Well, time to read up on Linux, though I have to say that all the talk of about 800 gazillion "distro's" along with which does what well but not this or that - has been what has kept me away for the most part.
Hey Jim. No need to drive yourself crazy with the 317 active distributions currently being monitored by Distrowatch. Here's what you need to know to start:
1) Virtually every distribution is based on (and uses the software repositories of) only one of three main distributions. They are (in order of popularity) Debian, RedHat, and Slackware. There are a few exceptions (Gentoo, Arch, plus a small number of others) - but these are specialist or advanced versions of Linux that you don't need to be concerned about when you're just starting out.
2) The main difference between the three core distros is their software repositories and package managers.
3) Repositories are the collections of software that are designed and tested to work with a particular distribution. Since creating and maintaining a software repository is a large undertaking, almost every other Linux distro uses one of the major three repositories as its core software source. Some supplement their main source with additional collections or "repositories" of their own.
4) Package managers are the preferred way to install software on a Linux PC. They're very automated systems. You generally just select what you want and tell the package manager to install your selection. The software is then downloaded from the repositories via the web and loaded onto you machine. The package manager also keeps track of what is on your system and keeps track of available updates. So a package manager is something like a cross between the Microsoft installer, the add/remove software control panel, the registry, and Microsoft update.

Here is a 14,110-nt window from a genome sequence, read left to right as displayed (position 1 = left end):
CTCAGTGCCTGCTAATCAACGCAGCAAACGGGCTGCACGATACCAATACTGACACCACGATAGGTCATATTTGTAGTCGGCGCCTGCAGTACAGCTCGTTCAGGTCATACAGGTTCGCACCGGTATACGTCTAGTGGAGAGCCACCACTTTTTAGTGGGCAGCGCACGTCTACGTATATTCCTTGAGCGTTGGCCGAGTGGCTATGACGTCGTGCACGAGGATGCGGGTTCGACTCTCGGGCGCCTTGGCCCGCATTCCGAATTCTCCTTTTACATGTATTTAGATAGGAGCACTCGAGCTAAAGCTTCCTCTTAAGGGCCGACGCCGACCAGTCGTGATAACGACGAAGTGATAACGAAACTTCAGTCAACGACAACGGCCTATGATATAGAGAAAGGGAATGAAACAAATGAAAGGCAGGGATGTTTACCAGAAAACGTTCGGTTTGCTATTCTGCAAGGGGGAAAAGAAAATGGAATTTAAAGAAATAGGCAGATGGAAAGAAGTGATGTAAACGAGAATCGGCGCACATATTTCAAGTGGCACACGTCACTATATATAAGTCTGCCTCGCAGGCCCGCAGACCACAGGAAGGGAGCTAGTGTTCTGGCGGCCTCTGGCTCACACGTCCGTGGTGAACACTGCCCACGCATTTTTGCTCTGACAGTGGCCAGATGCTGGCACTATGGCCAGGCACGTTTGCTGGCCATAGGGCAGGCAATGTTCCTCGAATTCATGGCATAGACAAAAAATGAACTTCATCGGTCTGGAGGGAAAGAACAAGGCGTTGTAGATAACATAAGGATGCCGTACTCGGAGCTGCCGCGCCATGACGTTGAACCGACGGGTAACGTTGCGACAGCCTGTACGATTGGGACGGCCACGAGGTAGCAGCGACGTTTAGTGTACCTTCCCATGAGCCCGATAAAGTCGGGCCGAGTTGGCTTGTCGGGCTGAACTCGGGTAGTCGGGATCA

5) Package managers are the biggest difference between Linux distros. In practice, there are four main ones in use. Debian-based distros use apt
. RedHat-based distros use something called yum
. And Slackware uses slackpkg
. There are other package managers than the prevuiously listed ones. But they're something you won't need to think about unless you pick a distro that uses one. And since they all work much the same way, learning a different package manager is usually not a challenge. Most modern distros also hide the complexities of the above package managers with pretty and informative GUI front ends. So in day to day use, you'll mainly browse a catalog, select what you want installed, and hit the go button. Piece of cake!
6) If you're new to Linux from Windows, the concept of a "windows manager" in Linux may cause you some initial confusion. Up until Metro and Windows 8, Microsoft only had one supplied windows manager (Explorer) you used whether you liked it or not. You could customize it with something like Stardock. But it pretty much was what it was. This is what companies like Apple and Microsoft are talking about when they talk about their "user experience." They're mostly talking about their window manager or main user interface (aka desktop).
Since Linux is all about choice, there are many different windows managers to choose from. Although all provide much the same utility, each has it's own way of doing things. And each is better at some things than others. That said, it's nothing to worry about when you first start out. All you need to know is that there are two major windows managers that account for about 85% of all Linux desktops. One is called Gnome
. The other is called KDE
Without getting into a long discussion (opinions run high on the choice of windows managers) you're probably best off starting with Gnome as your desktop. It's similar enough to Windows that you shouldn't experience much of a learning curve. And it's a fine desktop in it's own right.